On the evening of June 23, the Balsz Community Center in Phoenix was filled with the smell of injera bread, the colorful ensembles of Karen dancers and poetry, and rap in at least four languages. It was part of Many Voices and One Humanity, the last in a series of events held throughout the week as part of World Refugee Day Phoenix.

First celebrated in 2001, World Refugee Day was created by the U.N. to commemorate the strength, courage and perseverance of refugees. While these are challenging times for the growing number of displaced people both in the U.S. and abroad, the Phoenix event had a celebratory feel.

The lobby and hallway leading to the center’s main hall was lined with tables bearing jewelry or homemade soap from refugee artists and entrepreneurs. Other tables held information from some of the event’s sponsors, such as the Safed House, the International Rescue Committee, Helping Hand for Relief and Development, and the Welcome to America Project.

Manning one table was Susan Assadi, who founded and runs the Safed House with her husband, Sami, who is a Palestinian refugee. The nonprofit provides a welcoming and culturally sensitive space for refugees and recent immigrants to share their stories.

Assadi’s decision to work with refugees was influenced by her family’s brand of socially conscious Judaism, in addition to her husband’s experience as a refugee. Her grandmother’s efforts helping Jewish refugees in Paris emigrate to the U.S. in the 1930s was another important source of inspiration, as was her own parents’ work with nonprofit agencies and foundations.

She was excited to be able to connect with so many organizations serving refugee and immigrant communities, in addition to connecting with so many refugees who could potentially benefit from her services, such as role-playing activities designed to identify and fill in gaps in knowledge of American customs and social norms.

“There needs to be a little bit of coaching on cultural sensitivity training,” Assadi said. “The Syrian men, a lot of them are Muslim and don’t want to shake hands. We say this may be awkward for you culturally, but let’s try to help you get past that.”

Early in the week, Safed House announced the winners of its annual essay contest, which offers refugees and recent immigrants high school age or below an opportunity to share their experiences of coming to the U.S. and the struggles to adapt once they arrived. First prize went to Alaa Alotham from Syria, with second place going to Poung Change from Myanmar.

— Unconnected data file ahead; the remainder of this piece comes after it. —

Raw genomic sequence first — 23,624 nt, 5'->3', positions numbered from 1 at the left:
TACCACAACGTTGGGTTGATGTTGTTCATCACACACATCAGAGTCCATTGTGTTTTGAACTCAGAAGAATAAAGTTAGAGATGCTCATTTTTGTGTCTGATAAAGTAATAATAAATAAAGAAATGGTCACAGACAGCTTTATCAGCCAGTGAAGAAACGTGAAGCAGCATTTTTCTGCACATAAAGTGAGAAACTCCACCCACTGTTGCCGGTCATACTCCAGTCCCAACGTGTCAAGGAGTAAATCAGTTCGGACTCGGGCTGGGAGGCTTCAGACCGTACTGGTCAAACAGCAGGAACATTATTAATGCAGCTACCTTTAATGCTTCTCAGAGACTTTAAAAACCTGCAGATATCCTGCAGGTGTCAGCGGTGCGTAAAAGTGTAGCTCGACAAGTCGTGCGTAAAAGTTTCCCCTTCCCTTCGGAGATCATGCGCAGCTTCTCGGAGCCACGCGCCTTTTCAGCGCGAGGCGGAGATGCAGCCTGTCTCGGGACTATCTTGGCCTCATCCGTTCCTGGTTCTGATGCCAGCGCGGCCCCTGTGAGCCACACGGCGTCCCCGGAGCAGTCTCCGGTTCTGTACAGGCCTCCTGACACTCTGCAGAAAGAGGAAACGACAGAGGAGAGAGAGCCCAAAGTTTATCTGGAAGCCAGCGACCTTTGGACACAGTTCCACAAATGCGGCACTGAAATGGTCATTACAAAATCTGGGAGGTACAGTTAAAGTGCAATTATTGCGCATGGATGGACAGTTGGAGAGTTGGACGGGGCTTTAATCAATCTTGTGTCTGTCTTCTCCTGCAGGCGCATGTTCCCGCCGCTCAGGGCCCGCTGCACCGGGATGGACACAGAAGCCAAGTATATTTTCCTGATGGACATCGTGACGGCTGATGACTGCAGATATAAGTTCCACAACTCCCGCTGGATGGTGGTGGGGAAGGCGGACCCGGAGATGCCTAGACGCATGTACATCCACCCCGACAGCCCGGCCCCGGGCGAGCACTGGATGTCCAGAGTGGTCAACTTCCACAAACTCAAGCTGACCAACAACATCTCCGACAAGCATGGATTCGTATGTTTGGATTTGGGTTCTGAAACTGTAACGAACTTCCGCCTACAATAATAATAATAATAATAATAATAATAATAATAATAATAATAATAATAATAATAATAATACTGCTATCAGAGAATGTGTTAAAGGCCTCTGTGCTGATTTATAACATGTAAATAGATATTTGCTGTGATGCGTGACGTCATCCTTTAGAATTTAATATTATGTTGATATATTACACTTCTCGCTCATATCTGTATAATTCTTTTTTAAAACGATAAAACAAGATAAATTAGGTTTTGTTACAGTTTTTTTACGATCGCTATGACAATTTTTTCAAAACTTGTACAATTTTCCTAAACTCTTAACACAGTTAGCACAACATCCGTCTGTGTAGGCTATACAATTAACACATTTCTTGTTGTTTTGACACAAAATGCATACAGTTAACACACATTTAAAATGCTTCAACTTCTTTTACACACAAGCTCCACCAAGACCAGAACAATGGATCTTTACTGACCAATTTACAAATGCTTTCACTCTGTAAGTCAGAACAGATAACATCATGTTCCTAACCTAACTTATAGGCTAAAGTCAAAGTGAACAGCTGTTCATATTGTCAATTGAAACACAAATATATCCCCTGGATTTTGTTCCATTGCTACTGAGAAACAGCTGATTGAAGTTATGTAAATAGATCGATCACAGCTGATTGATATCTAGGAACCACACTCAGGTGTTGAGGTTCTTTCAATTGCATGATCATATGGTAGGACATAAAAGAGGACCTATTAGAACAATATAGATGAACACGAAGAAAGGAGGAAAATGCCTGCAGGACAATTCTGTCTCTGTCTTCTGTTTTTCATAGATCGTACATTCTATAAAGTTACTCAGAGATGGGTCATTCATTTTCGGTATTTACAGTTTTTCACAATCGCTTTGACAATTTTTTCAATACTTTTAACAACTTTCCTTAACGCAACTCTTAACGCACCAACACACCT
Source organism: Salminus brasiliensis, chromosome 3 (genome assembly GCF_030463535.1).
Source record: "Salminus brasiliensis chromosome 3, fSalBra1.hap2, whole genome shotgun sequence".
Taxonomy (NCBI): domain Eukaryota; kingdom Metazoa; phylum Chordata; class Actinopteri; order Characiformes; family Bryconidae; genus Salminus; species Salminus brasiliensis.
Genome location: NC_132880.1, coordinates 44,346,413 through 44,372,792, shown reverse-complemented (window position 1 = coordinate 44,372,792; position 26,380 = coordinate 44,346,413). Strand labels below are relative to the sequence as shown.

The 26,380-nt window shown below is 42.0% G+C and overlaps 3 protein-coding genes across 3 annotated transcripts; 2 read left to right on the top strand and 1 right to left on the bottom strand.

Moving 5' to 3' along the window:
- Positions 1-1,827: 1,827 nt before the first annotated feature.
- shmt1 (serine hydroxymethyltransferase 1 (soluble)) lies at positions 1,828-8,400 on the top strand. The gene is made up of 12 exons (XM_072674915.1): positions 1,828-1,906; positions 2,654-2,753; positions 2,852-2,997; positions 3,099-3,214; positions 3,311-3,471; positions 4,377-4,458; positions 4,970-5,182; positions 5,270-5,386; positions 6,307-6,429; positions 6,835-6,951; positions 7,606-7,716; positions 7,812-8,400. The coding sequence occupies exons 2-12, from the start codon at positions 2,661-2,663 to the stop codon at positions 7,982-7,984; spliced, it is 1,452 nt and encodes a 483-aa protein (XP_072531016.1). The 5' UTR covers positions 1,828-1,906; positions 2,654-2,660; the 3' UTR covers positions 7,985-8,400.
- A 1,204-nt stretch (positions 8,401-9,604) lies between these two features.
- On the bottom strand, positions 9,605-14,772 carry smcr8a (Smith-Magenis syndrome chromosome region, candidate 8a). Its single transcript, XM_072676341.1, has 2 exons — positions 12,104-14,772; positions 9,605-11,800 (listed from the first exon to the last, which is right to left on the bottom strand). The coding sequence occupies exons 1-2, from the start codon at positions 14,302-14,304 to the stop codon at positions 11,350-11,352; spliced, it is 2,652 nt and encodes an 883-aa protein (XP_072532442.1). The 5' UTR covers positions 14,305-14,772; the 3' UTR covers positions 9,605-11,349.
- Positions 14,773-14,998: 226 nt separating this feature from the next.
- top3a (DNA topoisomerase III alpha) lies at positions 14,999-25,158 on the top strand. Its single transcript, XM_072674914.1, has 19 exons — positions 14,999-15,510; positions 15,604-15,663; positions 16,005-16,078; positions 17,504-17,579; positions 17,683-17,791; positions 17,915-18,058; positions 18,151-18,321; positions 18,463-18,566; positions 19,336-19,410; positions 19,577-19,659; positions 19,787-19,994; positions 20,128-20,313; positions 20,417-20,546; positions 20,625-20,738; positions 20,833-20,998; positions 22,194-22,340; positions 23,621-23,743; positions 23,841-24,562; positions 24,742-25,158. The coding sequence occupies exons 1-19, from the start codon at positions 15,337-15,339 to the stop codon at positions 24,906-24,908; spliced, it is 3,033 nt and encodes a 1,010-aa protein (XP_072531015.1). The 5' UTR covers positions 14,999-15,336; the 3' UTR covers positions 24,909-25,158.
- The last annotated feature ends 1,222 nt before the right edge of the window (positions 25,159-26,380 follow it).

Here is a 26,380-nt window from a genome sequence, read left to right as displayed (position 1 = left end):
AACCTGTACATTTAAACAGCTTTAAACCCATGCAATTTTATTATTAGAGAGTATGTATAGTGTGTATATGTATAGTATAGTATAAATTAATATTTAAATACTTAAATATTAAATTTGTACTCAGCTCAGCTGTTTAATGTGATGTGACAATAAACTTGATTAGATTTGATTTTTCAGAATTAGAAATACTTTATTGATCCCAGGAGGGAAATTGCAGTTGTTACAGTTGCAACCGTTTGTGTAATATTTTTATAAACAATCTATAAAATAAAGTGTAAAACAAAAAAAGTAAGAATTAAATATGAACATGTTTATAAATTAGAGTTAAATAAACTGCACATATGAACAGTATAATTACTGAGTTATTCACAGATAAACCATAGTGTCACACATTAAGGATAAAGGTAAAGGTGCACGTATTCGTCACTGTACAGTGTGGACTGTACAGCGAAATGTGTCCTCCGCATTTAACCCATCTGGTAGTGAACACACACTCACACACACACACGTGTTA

For the evening’s entertainment, Nikki Hicks, community affairs specialist for the Phoenix Police Department, served as emcee.

Colby Jeffers performed his song “Change the World,” which has more than 60,000 views on YouTube, with friends Dusenge, a refugee from Rwanda, and Pouya, a refugee of the Baha’i faith from Iran. Dusenge performed several verses in Kinyarwanda, the official language of Rwanda, while Pouya performed in Farsi.

Next, Pakistani poet Mahmood Ashraf read one of his poems in Urdu, which he explained explored his own experiences and struggles as a refugee.

The performances paused for dinner. Refugees from countries such as Congo, Afghanistan, Ethiopia and Myanmar prepared traditional dishes from their homelands.

After dinner, a group of young members of the Karen Culture Organization of Arizona performed a Don dance, a traditional part of Karen New Year’s celebrations. The Karen once lived in southeastern Myanmar, though large numbers have been displaced into Thailand.

Phoenix Syrian Sweets Exchange provided some desserts in the form of bags of homemade Syrian baked goods.

Fatima Alhami, one of the bakers, explained through a translator that she was a teacher in Syria before being displaced by the war in 2011. At first, her family relocated to Jordan, where her husband opened a restaurant. Unable to cover fees imposed on refugees by the Jordanian government, the family came to the U.S. through a U.N. resettlement program.

Since its establishment, the group has held around seven bake sales at religious centers around the Valley, including Congregation Beth Israel and Temple Emanuel of Tempe. The proceeds benefit the bakers, according to Tan Jakwani, a volunteer organizer for the project and an advisory board member for Phoenix Refugee Connections.

Other organizations also noted the Jewish community’s generous support for refugees and the groups serving them, such as the Welcome to America Project, which welcomes refugees to their new communities, in addition to providing furniture and other basic necessities. One of the organization’s board members is a member of Congregation Beth Israel, which has donated to the organization and sent volunteers as well, according to Mike Sullivan, the project’s program coordinator.

The Welcome to America Project currently shares space with PCs for Refugees, a local nonprofit that refurbishes old computers and gives them to refugees. PCs for Refugees receives donations from synagogues around the Valley, including Temple Chai and Temple Kol Ami. JN

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